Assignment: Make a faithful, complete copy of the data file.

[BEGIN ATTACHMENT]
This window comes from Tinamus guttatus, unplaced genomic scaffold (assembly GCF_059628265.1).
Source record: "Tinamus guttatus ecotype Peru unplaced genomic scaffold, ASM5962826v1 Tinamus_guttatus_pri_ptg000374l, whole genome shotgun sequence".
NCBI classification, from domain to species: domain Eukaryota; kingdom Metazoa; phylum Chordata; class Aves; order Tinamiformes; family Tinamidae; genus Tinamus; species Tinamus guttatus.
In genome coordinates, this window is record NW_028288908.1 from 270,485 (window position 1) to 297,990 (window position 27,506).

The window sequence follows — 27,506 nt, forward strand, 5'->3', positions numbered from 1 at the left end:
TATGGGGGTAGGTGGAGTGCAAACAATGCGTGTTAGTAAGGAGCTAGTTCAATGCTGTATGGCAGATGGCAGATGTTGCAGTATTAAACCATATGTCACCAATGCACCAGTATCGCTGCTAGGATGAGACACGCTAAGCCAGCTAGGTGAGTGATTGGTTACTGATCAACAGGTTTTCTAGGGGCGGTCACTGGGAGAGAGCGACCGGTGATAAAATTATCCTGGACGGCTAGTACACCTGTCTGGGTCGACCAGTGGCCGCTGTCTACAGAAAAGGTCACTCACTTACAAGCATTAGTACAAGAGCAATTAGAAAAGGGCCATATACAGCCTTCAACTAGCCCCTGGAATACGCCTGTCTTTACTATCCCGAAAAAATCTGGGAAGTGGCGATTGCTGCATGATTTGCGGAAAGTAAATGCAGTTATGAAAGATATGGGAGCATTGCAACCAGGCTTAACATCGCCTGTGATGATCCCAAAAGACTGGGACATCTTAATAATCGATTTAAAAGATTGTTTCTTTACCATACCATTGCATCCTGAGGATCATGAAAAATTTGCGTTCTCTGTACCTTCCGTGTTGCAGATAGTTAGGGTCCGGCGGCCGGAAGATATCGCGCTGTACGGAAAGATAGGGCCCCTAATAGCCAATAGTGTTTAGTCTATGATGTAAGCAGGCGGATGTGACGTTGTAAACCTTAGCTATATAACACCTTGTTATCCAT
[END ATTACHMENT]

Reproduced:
This window comes from Tinamus guttatus, unplaced genomic scaffold (assembly GCF_059628265.1).
Source record: "Tinamus guttatus ecotype Peru unplaced genomic scaffold, ASM5962826v1 Tinamus_guttatus_pri_ptg000374l, whole genome shotgun sequence".
NCBI classification, from domain to species: domain Eukaryota; kingdom Metazoa; phylum Chordata; class Aves; order Tinamiformes; family Tinamidae; genus Tinamus; species Tinamus guttatus.
In genome coordinates, this window is record NW_028288908.1 from 270,485 (window position 1) to 297,990 (window position 27,506).

The window sequence follows — 27,506 nt, forward strand, 5'->3', positions numbered from 1 at the left end:
TATGGGGGTAGGTGGAGTGCAAACAATGCGTGTTAGTAAGGAGCTAGTTCAATGCTGTATGGCAGATGGCAGATGTTGCAGTATTAAACCATATGTCACCAATGCACCAGTATCGCTGCTAGGATGAGACACGCTAAGCCAGCTAGGTGAGTGATTGGTTACTGATCAACAGGTTTTCTAGGGGCGGTCACTGGGAGAGAGCGACCGGTGATAAAATTATCCTGGACGGCTAGTACACCTGTCTGGGTCGACCAGTGGCCGCTGTCTACAGAAAAGGTCACTCACTTACAAGCATTAGTACAAGAGCAATTAGAAAAGGGCCATATACAGCCTTCAACTAGCCCCTGGAATACGCCTGTCTTTACTATCCCGAAAAAATCTGGGAAGTGGCGATTGCTGCATGATTTGCGGAAAGTAAATGCAGTTATGAAAGATATGGGAGCATTGCAACCAGGCTTAACATCGCCTGTGATGATCCCAAAAGACTGGGACATCTTAATAATCGATTTAAAAGATTGTTTCTTTACCATACCATTGCATCCTGAGGATCATGAAAAATTTGCGTTCTCTGTACCTTCCGTGTTGCAGATAGTTAGGGTCCGGCGGCCGGAAGATATCGCGCTGTACGGAAAGATAGGGCCCCTAATAGCCAATAGTGTTTAGTCTATGATGTAAGCAGGCGGATGTGACGTTGTAAACCTTAGCTATATAACACCTTGTTATCCAT